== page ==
7. Word games

 

Use the magic of language. Play skillfully with the language. Surprising definitions or double meanings of terms and acronyms are ideal for this.

Rhyme you or I eat you. What rhymes are more likely to settle in our brain convolutions and has the potential to sound like humor.

 

 

 

8. Irony

 

Irony can sometimes be used with a wink of the eye. However, this is not entirely harmless.

 

 

 

9. Telling a great story

 

Stories connect you with your audience. By bringing a scene to life through a story, listeners experience what they otherwise only intellectually understand. If you weave inappropriate humor, you can encourage even the most difficult challenges.

 

 

 

10. Don’t announce humor

 

Surprising elements have a better effect on the audience. “It’s getting funny now”, not only seems strange, but the laughter is also more likely to get stuck in the throat. Instead, weave humor into unusual moments.

 

 

 

11. Short irritations awaken the audience

 

When the audience has been sitting passively on their chairs for hours, which they feel are flickering 1,000 PowerPoint presentations over the beamer with the neon light, then the human brain switches to draught. These are not good prerequisites for you to convince with your message. Change that!

Have courage. If you cleverly irritate your audience for a moment, they will be all the more receptive afterward. To be on the safe side, I mention that the irritation is, of course, resolved again.

 

 

 

12. Witty humor is more effective than admonitions

 

Use subtlety instead of raised index fingers. Humor is more welcome than admonitions. And with a smile, you can say a lot. Laughter is contagious. Laughter creates positive feelings.

 

 

 

13. Do a test run before the world premiere

 

Test humorous elements several times and thoroughly. And above all, ask people who have a similar sense of humor like your target audience.

 

 

 

14. Humor is a total work of art

 

You compete as a speaker with the offerings of the entire Internet. Those who do not carry a smartphone with them in the audience will check their fingernails at some point. Today people get bored quickly. Not every speech can easily make such exciting offers as Netflix & Co. And yet some speeches can be fascinating and moving. Humor contributes. Also, your performance is live and therefore something special, isn’t it?

For this to succeed, I remind you about an important aspect: Humor is usually a total work of art, in which content, language, timing and also body language, as well as voice have essential parts. Present yourself!

 

 

 

15. Situational comedy is particularly convincing

 

Spontaneous comedy has a very special effect because it requires intelligence and sovereignty on the part of the performer. Opportunities to practice such forms of humor are offered by workshops, such as Professional Quick-Wittedness: Training for the quick professional response.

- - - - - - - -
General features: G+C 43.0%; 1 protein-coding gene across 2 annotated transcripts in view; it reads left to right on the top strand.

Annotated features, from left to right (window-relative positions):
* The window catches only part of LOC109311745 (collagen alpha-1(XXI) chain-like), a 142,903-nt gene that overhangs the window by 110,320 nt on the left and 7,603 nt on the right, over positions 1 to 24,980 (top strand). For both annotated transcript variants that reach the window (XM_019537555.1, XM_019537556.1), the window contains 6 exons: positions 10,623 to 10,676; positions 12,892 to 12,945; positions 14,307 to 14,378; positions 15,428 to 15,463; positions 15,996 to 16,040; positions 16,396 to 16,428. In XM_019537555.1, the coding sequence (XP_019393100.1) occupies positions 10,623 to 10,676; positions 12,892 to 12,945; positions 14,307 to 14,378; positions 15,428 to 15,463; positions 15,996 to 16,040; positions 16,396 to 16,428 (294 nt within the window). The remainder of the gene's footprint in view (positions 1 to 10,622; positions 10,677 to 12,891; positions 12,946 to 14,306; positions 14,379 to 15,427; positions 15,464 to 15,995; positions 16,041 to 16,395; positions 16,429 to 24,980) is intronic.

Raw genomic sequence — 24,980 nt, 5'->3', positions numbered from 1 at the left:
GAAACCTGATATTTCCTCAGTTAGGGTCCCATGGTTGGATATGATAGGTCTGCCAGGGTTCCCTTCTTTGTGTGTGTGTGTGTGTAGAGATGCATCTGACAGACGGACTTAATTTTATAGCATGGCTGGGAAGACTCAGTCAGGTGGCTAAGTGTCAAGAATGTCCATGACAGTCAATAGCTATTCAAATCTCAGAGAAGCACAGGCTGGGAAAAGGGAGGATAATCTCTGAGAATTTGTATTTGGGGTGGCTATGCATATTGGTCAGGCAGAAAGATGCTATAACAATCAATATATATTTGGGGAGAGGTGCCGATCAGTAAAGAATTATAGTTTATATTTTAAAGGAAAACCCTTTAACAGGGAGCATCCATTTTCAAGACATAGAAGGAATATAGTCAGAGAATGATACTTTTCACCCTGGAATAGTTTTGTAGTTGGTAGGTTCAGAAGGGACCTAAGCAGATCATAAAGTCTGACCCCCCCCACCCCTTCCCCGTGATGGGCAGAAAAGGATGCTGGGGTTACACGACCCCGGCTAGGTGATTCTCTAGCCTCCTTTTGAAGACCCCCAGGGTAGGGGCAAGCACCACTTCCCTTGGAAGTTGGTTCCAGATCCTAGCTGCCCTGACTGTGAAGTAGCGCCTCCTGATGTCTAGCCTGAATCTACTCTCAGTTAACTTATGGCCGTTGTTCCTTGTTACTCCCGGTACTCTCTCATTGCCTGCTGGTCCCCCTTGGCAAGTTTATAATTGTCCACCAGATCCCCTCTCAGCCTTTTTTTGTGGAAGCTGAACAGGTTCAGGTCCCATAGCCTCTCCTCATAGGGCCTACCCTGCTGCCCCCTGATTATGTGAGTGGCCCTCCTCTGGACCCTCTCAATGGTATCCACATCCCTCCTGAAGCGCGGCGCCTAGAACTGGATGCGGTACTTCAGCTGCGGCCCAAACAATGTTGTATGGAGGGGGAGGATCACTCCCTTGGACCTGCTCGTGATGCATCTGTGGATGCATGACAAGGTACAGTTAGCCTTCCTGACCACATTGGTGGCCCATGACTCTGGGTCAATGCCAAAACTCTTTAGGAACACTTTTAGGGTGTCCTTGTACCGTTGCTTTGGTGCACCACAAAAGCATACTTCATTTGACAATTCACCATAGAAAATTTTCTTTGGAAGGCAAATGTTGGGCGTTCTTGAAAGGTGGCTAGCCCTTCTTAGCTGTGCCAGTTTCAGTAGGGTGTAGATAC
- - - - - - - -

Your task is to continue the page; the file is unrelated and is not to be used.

16. Analysis: Learn from the experiences

 

Learn from your practical experience. Systematically evaluate your experience with humor. For several years I had provided a series of workshops with very special humor and was able to observe the effects of small changes over several dozen performances. That was very interesting and educational. The evaluation also provided me with valuable ideas for other speeches. Even if you only have one performance, evaluate it afterward. Ask for constructive feedback. And decide what you want to pay attention to in the future.

 

 

 

17. Undesirable side effects

 

Jokes or intense humor can very easily distract and then bind attention. The audience stays with the entertainment element while you are about to say something relevant. Important parts of your message are then lost. A good humorous element supports the bot.

 

 

 

18. Develop your style

 

Humor has many forms. And yes, there are good reasons to use humor as support. For example, you can start with an anecdote or a short story. An in many cases excellent idea! By the way, you learn this in the Presentation Skills Training II and Presentation Skills Training III as group training or in individual training with me.

Just ask me personally

Let's get into a conversation. Please post any questions that may interest other readers in the comments. If you are interested in coaching or training, for personal questions about that and appointments you can reach me by e-mail (mail@karstennoack.com), phone +49(0)30 864 213 68 and mobile phone +49(0)1577 704 53 56. You can also use this contact form. Please read the information about the privacy policy.

 

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If I had no sense of humor, I would long ago have committed suicide. Mahatma Gandhi

This article is a short excerpt from the more comprehensive course materials my clients receive in a group or individual training or coaching.

Published: June 27, 2019
Author: Karsten Noack
Revision: August 14, 2019
Translation: August 14, 2019
German version: